Using Initialization with Literals to Design Richer Swift API

“Indeed, the ratio of time spent reading versus writing is well over 10 to 1. We are constantly reading old code as part of the effort to write new code. … [Therefore,] making it easy to read makes it easier to write.” - Robert C. Martin

Rephrasing Robert Martin, one should not neglect readability of their code in favor of speed of writing it. In this post we’ll see how Initialization with Literals can help us to build more expressive and richer APIs.

Explaining Initialization with Literals

Literal is a notation for representing a fixed value in source code. Such notations as integers, floating-point numbers, strings, booleans and characters are literals. Literals are not limited to atomic values. The compound objects like array and dictionary fall within the scope of this definition as well.

let a = 1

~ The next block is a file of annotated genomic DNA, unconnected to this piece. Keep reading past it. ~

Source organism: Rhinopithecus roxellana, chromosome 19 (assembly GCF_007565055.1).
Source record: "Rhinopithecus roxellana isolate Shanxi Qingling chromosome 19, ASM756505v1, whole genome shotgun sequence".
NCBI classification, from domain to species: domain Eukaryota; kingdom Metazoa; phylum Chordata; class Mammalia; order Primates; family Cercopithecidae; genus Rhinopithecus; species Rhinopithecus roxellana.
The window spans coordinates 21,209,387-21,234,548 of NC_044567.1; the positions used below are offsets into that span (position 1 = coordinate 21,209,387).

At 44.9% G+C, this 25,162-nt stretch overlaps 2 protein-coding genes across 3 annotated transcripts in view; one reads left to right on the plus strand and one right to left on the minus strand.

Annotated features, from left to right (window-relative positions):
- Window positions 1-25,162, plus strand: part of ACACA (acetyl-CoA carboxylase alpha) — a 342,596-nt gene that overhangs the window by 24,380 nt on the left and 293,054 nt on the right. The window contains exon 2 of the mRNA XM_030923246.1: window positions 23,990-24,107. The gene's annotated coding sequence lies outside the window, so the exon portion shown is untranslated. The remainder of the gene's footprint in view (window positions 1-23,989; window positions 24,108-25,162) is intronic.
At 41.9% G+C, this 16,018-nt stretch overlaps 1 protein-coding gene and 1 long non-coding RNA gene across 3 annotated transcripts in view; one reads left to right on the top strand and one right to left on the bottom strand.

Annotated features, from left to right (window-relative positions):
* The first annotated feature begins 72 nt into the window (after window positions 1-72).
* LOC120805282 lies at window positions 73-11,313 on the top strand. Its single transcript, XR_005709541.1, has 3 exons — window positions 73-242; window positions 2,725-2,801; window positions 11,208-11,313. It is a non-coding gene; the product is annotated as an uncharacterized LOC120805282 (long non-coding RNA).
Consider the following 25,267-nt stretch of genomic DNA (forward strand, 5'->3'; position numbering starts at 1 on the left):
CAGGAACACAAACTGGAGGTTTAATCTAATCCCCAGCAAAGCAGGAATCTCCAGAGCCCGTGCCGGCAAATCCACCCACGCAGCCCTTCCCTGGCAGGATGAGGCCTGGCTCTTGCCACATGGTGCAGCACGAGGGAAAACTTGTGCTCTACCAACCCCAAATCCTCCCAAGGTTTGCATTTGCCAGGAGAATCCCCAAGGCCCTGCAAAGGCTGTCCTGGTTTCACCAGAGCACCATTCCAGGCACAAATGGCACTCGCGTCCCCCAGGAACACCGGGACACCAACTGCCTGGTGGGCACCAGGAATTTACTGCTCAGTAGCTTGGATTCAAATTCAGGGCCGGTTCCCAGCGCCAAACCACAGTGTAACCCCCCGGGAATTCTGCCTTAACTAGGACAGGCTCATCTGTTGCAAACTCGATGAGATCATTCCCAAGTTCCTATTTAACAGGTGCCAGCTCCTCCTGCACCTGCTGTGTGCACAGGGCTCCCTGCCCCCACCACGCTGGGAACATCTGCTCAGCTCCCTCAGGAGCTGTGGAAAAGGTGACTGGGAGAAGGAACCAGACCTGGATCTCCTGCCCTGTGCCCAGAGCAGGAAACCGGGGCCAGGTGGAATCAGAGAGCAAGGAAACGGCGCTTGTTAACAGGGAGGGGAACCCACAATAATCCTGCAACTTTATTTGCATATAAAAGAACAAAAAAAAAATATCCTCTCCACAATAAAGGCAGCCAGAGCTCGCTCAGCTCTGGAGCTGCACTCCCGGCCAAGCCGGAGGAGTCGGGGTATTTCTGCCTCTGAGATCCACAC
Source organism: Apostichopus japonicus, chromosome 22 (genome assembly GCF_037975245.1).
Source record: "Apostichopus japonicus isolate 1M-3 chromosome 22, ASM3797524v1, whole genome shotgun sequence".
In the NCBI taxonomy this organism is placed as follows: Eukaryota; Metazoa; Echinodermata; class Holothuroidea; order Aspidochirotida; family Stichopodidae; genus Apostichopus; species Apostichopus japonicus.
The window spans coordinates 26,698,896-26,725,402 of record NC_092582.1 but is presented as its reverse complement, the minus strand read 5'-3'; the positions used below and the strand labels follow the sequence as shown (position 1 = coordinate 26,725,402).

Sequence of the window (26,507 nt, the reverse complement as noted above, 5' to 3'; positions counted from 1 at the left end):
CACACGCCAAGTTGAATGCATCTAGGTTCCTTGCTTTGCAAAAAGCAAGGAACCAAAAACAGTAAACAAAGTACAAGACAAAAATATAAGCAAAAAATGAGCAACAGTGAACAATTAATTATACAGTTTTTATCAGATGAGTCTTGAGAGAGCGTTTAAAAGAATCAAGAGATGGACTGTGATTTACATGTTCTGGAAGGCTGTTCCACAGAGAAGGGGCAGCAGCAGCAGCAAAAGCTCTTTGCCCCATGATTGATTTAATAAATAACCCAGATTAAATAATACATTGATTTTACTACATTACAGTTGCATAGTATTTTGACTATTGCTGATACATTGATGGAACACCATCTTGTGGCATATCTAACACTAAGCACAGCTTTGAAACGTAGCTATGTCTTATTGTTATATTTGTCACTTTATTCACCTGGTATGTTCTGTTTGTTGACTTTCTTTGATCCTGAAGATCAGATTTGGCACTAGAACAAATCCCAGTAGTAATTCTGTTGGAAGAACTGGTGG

Here, 1 is an integer literal that is used to initialize a constant a.

Literals are the essential blocks of the code and implementing shorthands for them makes your code more clean and direct. Swift has a family of ExprissibleByLiteral protocols that allows structs, classes and enums to be initialized using a literal. Examine how conformance to ExpressibleByIntegerLiteral protocol of integer and floating-point types from Swift Standard Library allows both of them to be initialized with an integer literal:

// Type inferred as 'Int'
let intValue = 1

// A floating-point value initialized using an integer literal. Type inferred as 'Double'
let doubleValue: Double = 1

The full list of protocols is next:

  • ExpressibleByArrayLiteral
  • ExpressibleByDictionaryLiteral
  • ExpressibleByIntegerLiteral
  • ExpressibleByFloatLiteral
  • ExpressibleByBooleanLiteral
  • ExpressibleByNilLiteral
  • ExpressibleByStringLiteral
  • ExpressibleByExtendedGraphemeClusterLiteral
  • ExpressibleByUnicodeScalarLiteral

Let’s discuss them one by one together with practical examples.


ExpressibleByStringLiteral stands for a type that can be initialized with a string literal. The initializer init(stringLiteral: Self.StringLiteralType) is the only method that needs to be implemented for this protocol conformance.